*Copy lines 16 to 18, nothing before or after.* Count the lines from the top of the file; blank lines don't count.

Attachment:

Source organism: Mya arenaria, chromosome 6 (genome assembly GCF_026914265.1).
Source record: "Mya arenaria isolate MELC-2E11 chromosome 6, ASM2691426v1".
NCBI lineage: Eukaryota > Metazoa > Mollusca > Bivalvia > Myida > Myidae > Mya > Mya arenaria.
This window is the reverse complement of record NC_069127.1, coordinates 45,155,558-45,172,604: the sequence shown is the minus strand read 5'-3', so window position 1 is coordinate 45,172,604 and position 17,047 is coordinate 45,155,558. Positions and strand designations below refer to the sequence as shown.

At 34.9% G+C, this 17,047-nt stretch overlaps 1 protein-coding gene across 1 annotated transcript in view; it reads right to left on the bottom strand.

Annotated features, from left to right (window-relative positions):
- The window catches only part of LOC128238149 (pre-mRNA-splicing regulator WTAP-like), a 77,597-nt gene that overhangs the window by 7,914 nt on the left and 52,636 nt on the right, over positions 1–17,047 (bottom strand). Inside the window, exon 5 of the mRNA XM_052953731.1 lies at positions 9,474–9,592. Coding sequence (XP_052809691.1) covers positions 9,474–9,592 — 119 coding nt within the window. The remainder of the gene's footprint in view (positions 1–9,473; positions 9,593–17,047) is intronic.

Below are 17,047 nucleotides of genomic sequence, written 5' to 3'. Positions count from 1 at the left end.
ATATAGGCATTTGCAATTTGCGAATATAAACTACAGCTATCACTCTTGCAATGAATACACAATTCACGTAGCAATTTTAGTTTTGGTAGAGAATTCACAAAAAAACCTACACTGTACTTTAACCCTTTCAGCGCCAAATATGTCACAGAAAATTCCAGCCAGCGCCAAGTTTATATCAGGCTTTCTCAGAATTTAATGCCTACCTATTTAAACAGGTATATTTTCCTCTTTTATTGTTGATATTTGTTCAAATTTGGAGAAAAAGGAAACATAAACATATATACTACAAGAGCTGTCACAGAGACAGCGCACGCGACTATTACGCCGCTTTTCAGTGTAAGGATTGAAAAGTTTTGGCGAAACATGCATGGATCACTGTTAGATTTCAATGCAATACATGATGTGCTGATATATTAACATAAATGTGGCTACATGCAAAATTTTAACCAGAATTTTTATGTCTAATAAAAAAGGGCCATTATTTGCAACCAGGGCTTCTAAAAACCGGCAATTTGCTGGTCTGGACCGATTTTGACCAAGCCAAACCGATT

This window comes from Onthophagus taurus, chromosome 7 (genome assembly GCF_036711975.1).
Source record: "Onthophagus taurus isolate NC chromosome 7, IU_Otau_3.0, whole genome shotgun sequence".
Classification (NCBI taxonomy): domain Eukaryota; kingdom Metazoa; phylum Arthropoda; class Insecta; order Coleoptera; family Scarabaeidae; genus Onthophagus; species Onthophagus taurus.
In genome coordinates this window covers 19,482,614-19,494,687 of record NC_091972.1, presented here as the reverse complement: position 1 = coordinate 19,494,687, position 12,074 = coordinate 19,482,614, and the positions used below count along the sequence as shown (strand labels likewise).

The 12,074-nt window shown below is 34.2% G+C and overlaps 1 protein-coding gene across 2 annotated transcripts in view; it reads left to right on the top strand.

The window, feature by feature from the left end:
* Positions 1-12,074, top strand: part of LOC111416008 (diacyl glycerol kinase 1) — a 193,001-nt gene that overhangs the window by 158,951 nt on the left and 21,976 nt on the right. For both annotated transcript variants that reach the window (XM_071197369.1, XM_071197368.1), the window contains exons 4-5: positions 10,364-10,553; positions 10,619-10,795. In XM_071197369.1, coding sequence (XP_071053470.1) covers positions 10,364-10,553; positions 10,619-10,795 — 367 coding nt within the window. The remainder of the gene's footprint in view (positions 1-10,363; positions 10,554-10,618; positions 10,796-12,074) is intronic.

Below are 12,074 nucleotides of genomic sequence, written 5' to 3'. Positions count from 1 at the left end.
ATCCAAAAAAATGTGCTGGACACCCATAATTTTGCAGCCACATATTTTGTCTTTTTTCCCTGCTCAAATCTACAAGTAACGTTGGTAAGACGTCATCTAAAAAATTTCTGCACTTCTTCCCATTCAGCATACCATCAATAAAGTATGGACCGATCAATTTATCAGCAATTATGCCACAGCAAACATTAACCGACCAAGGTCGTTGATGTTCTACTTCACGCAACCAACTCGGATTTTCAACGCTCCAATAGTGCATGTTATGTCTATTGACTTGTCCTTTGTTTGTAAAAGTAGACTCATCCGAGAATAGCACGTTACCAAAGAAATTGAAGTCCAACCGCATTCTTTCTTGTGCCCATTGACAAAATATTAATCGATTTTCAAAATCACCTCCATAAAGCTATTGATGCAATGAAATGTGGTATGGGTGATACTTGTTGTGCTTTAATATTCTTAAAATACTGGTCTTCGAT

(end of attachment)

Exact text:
* Positions 1-12,074, top strand: part of LOC111416008 (diacyl glycerol kinase 1) — a 193,001-nt gene that overhangs the window by 158,951 nt on the left and 21,976 nt on the right. For both annotated transcript variants that reach the window (XM_071197369.1, XM_071197368.1), the window contains exons 4-5: positions 10,364-10,553; positions 10,619-10,795. In XM_071197369.1, coding sequence (XP_071053470.1) covers positions 10,364-10,553; positions 10,619-10,795 — 367 coding nt within the window. The remainder of the gene's footprint in view (positions 1-10,363; positions 10,554-10,618; positions 10,796-12,074) is intronic.

Below are 12,074 nucleotides of genomic sequence, written 5' to 3'. Positions count from 1 at the left end.
ATCCAAAAAAATGTGCTGGACACCCATAATTTTGCAGCCACATATTTTGTCTTTTTTCCCTGCTCAAATCTACAAGTAACGTTGGTAAGACGTCATCTAAAAAATTTCTGCACTTCTTCCCATTCAGCATACCATCAATAAAGTATGGACCGATCAATTTATCAGCAATTATGCCACAGCAAACATTAACCGACCAAGGTCGTTGATGTTCTACTTCACGCAACCAACTCGGATTTTCAACGCTCCAATAGTGCATGTTATGTCTATTGACTTGTCCTTTGTTTGTAAAAGTAGACTCATCCGAGAATAGCACGTTACCAAAGAAATTGAAGTCCAACCGCATTCTTTCTTGTGCCCATTGACAAAATATTAATCGATTTTCAAAATCACCTCCATAAAGCTATTGATGCAATGAAATGTGGTATGGGTGATACTTGTTGTGCTTTAATATTCTTAAAATACTGGTCTTCGAT